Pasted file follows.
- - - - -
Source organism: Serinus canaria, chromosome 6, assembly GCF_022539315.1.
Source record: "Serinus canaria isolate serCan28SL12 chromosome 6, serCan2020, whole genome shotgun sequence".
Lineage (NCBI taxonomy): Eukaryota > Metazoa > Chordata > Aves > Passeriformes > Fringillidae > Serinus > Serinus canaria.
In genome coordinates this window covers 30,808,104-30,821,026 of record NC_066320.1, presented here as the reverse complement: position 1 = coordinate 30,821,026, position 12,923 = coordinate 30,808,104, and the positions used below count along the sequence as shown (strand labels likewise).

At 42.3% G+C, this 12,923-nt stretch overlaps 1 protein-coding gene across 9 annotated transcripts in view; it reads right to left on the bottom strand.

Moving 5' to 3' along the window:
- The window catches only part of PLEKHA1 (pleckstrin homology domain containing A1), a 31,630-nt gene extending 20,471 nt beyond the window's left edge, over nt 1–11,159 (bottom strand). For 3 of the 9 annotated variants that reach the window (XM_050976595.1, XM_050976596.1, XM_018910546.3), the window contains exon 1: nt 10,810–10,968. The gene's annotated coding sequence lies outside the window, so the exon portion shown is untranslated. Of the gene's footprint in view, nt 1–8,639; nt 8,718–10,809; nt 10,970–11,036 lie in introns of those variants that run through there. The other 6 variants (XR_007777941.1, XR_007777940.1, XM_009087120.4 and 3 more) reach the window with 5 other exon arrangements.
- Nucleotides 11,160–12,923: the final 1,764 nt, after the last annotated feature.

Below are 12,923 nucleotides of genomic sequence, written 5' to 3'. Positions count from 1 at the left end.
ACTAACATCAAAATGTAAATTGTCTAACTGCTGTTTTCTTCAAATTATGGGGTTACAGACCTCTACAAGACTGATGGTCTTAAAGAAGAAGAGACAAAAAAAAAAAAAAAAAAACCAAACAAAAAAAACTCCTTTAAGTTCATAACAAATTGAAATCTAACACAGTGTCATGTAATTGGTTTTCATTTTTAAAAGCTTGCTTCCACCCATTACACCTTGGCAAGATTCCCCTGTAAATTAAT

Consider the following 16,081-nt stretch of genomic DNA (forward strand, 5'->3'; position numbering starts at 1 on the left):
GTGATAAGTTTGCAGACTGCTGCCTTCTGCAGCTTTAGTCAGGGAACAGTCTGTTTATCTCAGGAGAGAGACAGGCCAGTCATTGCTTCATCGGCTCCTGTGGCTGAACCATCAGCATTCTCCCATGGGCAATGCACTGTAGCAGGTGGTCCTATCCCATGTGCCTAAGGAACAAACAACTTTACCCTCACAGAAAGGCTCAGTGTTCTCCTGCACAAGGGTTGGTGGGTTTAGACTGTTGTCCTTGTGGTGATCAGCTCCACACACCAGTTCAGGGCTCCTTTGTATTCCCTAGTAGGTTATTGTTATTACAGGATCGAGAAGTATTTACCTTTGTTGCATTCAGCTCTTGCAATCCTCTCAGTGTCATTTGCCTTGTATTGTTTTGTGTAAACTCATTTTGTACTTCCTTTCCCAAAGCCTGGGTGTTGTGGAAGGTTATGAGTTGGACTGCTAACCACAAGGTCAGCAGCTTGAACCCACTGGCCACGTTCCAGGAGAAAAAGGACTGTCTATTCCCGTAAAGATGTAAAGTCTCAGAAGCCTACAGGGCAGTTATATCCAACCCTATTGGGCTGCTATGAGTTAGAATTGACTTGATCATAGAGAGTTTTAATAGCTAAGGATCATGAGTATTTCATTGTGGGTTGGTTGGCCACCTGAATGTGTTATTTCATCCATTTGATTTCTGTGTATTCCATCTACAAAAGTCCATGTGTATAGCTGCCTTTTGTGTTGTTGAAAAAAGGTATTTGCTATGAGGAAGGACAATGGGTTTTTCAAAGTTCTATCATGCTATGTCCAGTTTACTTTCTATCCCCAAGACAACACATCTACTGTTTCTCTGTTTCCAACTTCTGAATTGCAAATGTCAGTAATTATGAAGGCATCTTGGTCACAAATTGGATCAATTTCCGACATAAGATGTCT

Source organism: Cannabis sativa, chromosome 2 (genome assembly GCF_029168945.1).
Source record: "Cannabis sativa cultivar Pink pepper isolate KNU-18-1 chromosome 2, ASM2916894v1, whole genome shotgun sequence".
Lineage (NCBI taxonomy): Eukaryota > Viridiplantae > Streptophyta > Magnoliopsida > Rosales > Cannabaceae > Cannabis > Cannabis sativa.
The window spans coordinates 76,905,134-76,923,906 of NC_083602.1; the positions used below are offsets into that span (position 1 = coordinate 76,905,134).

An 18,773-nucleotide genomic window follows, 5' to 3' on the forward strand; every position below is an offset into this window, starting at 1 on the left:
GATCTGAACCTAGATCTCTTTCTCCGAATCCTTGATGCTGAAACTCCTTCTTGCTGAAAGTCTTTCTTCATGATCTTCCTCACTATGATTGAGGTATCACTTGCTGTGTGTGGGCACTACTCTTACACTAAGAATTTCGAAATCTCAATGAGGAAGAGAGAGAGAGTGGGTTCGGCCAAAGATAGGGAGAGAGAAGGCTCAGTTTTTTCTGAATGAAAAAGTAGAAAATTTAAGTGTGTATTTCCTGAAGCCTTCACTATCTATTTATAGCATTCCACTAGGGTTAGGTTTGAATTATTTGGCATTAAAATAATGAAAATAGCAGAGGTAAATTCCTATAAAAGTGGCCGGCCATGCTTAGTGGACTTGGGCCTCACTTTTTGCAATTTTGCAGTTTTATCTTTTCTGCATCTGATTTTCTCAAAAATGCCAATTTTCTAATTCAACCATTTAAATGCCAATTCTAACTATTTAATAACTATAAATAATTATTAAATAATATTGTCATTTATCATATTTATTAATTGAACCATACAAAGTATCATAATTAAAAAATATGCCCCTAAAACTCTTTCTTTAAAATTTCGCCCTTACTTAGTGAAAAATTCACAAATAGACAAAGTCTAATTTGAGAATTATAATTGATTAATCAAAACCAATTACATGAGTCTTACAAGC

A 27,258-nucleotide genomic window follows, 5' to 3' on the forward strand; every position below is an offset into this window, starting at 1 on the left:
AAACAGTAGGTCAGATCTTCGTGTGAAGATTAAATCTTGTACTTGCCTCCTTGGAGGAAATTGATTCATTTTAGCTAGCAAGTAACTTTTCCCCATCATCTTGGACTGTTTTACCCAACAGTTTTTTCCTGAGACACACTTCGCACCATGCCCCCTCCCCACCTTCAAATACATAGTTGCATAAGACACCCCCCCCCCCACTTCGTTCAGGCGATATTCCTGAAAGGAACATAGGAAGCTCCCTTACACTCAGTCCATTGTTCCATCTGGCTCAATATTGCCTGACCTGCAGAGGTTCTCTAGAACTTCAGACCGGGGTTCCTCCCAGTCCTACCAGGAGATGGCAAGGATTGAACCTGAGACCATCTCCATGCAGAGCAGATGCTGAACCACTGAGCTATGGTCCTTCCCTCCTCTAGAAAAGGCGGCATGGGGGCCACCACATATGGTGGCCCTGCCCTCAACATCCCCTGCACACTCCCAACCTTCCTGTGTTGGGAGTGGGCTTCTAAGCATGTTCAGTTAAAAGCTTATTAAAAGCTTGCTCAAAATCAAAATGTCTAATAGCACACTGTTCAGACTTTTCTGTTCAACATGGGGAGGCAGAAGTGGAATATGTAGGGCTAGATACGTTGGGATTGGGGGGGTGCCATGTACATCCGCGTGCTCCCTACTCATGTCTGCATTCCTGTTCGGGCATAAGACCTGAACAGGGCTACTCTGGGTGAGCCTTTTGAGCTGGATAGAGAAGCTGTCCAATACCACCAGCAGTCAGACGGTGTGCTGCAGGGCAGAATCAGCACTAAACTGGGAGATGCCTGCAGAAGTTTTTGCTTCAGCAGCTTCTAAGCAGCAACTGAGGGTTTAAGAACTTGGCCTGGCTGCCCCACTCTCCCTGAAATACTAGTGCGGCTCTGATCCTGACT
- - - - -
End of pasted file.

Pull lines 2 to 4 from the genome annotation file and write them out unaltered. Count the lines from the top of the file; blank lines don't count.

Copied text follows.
Source record: "Serinus canaria isolate serCan28SL12 chromosome 6, serCan2020, whole genome shotgun sequence".
Lineage (NCBI taxonomy): Eukaryota > Metazoa > Chordata > Aves > Passeriformes > Fringillidae > Serinus > Serinus canaria.
In genome coordinates this window covers 30,808,104-30,821,026 of record NC_066320.1, presented here as the reverse complement: position 1 = coordinate 30,821,026, position 12,923 = coordinate 30,808,104, and the positions used below count along the sequence as shown (strand labels likewise).